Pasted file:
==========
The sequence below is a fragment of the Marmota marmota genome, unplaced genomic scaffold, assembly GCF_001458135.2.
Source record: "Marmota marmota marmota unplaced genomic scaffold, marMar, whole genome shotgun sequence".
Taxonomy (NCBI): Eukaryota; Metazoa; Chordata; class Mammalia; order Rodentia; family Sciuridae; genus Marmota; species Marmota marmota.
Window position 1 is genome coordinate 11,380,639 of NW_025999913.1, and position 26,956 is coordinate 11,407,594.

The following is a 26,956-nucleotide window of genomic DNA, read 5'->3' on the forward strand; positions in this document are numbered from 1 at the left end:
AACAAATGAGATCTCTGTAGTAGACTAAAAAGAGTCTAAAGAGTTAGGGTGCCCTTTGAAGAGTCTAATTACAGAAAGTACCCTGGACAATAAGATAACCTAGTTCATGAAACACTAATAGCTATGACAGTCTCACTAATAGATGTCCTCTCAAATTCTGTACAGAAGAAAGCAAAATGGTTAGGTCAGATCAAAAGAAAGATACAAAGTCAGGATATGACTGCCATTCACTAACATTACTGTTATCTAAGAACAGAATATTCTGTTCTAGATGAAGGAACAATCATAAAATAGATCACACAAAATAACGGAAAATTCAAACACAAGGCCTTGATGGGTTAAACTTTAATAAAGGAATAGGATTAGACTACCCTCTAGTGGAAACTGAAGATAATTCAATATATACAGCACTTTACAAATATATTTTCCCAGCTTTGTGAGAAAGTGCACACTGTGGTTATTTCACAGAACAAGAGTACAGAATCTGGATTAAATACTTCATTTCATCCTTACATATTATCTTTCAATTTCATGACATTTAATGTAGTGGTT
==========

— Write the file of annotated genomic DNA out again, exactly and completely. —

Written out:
The sequence below is a fragment of the Marmota marmota genome, unplaced genomic scaffold, assembly GCF_001458135.2.
Source record: "Marmota marmota marmota unplaced genomic scaffold, marMar, whole genome shotgun sequence".
Taxonomy (NCBI): Eukaryota; Metazoa; Chordata; class Mammalia; order Rodentia; family Sciuridae; genus Marmota; species Marmota marmota.
Window position 1 is genome coordinate 11,380,639 of NW_025999913.1, and position 26,956 is coordinate 11,407,594.

The following is a 26,956-nucleotide window of genomic DNA, read 5'->3' on the forward strand; positions in this document are numbered from 1 at the left end:
AACAAATGAGATCTCTGTAGTAGACTAAAAAGAGTCTAAAGAGTTAGGGTGCCCTTTGAAGAGTCTAATTACAGAAAGTACCCTGGACAATAAGATAACCTAGTTCATGAAACACTAATAGCTATGACAGTCTCACTAATAGATGTCCTCTCAAATTCTGTACAGAAGAAAGCAAAATGGTTAGGTCAGATCAAAAGAAAGATACAAAGTCAGGATATGACTGCCATTCACTAACATTACTGTTATCTAAGAACAGAATATTCTGTTCTAGATGAAGGAACAATCATAAAATAGATCACACAAAATAACGGAAAATTCAAACACAAGGCCTTGATGGGTTAAACTTTAATAAAGGAATAGGATTAGACTACCCTCTAGTGGAAACTGAAGATAATTCAATATATACAGCACTTTACAAATATATTTTCCCAGCTTTGTGAGAAAGTGCACACTGTGGTTATTTCACAGAACAAGAGTACAGAATCTGGATTAAATACTTCATTTCATCCTTACATATTATCTTTCAATTTCATGACATTTAATGTAGTGGTT